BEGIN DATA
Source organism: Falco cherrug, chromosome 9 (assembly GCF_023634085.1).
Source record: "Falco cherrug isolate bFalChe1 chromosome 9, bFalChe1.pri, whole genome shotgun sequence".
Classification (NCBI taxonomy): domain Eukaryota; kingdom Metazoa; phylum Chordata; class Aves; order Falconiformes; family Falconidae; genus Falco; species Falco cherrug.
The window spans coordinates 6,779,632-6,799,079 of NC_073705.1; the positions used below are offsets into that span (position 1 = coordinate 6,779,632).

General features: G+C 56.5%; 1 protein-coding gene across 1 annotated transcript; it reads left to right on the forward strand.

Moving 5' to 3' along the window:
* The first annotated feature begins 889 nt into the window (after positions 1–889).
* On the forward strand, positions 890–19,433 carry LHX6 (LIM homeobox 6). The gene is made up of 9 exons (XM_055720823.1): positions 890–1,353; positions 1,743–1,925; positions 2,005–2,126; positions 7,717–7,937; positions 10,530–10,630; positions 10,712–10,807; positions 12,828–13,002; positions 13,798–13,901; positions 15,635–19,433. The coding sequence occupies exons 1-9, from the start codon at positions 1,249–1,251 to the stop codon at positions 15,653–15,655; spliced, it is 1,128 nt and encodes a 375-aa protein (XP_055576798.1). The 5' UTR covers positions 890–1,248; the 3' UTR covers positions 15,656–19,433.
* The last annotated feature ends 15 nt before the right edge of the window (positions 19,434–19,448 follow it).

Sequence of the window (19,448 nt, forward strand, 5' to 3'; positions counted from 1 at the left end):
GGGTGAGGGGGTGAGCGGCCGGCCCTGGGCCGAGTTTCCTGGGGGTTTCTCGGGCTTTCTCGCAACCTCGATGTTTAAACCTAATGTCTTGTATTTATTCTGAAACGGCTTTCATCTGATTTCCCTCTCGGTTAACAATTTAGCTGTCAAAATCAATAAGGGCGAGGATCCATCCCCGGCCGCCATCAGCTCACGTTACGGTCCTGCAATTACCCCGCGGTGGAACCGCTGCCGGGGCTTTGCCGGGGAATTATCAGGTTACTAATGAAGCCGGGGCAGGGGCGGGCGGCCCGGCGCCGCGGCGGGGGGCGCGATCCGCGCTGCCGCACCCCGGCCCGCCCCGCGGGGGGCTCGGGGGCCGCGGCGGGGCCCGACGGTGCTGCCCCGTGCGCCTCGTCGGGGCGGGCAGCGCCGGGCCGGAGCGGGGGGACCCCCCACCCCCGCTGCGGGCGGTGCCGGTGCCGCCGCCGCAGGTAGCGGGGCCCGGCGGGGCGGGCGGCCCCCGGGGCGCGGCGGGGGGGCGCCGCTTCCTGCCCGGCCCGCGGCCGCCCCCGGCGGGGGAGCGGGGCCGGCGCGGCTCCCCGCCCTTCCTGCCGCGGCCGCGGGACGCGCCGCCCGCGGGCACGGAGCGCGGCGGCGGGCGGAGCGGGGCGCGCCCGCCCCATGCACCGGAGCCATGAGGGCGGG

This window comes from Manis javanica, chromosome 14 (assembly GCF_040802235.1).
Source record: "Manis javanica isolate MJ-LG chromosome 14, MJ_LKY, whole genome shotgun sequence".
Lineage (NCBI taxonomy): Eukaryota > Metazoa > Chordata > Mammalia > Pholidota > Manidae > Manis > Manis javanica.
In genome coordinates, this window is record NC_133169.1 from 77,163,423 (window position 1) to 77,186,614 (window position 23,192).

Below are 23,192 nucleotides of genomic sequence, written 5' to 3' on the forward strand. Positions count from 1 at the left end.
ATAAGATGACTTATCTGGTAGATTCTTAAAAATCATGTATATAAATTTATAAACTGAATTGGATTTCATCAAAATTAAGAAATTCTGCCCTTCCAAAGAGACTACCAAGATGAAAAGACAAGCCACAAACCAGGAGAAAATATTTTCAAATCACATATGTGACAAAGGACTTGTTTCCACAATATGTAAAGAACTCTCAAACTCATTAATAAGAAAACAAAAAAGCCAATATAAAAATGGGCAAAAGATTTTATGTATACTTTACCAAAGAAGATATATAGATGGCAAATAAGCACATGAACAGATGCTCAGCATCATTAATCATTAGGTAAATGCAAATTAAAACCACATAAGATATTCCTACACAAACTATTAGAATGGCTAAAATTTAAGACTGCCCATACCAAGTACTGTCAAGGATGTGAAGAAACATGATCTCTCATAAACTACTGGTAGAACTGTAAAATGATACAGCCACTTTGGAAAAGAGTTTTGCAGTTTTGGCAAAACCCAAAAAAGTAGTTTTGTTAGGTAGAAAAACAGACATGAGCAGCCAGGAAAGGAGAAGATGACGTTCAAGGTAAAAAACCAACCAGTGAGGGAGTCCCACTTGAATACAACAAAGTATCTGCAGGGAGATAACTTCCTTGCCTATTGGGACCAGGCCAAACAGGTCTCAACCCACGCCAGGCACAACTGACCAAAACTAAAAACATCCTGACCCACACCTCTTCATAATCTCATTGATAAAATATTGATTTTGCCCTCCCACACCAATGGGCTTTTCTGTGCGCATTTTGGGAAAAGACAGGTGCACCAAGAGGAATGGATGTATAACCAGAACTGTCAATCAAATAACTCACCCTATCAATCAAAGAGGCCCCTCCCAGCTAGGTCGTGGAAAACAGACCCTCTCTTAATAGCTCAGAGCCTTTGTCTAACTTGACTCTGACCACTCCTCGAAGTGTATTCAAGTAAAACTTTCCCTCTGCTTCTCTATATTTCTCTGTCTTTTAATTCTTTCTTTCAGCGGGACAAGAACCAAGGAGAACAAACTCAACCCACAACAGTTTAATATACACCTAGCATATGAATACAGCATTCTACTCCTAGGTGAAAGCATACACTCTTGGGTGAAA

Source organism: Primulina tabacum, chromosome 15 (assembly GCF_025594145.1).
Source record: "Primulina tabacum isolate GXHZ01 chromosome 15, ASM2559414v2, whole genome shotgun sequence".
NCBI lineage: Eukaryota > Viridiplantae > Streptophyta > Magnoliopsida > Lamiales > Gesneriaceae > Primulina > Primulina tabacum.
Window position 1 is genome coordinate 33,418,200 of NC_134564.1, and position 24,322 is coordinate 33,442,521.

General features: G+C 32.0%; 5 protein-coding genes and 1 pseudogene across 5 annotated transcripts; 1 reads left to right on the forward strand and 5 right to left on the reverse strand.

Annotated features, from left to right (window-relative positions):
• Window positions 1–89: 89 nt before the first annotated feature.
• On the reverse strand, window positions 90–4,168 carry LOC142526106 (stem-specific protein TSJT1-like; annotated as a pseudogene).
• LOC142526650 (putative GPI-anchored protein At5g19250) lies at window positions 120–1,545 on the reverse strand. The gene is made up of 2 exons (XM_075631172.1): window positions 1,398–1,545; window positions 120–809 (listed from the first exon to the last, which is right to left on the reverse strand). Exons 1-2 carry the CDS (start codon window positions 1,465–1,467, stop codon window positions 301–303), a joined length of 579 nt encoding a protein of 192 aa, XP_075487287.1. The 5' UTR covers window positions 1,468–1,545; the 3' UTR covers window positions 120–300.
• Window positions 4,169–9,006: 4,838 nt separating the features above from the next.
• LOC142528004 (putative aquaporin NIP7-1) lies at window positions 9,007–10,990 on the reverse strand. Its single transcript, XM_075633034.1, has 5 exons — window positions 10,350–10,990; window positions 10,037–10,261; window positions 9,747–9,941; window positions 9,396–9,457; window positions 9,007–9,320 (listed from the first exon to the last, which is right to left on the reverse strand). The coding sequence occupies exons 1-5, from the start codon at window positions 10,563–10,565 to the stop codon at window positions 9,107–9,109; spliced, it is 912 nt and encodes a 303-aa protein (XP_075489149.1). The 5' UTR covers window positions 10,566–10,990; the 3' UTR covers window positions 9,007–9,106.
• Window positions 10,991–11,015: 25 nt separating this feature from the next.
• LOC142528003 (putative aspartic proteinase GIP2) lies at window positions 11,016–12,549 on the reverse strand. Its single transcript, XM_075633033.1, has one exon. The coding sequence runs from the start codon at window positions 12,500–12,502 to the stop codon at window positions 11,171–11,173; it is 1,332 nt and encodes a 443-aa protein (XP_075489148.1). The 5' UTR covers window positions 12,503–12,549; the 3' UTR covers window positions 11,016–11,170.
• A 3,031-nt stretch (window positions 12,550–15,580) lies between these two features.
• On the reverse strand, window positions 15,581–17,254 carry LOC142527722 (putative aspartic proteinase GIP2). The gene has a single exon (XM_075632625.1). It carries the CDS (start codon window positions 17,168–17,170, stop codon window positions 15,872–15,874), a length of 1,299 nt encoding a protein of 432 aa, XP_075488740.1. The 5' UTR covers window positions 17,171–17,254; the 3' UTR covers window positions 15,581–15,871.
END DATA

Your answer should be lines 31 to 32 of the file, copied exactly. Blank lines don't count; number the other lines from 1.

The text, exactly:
• A 3,031-nt stretch (window positions 12,550–15,580) lies between these two features.
• On the reverse strand, window positions 15,581–17,254 carry LOC142527722 (putative aspartic proteinase GIP2). The gene has a single exon (XM_075632625.1). It carries the CDS (start codon window positions 17,168–17,170, stop codon window positions 15,872–15,874), a length of 1,299 nt encoding a protein of 432 aa, XP_075488740.1. The 5' UTR covers window positions 17,171–17,254; the 3' UTR covers window positions 15,581–15,871.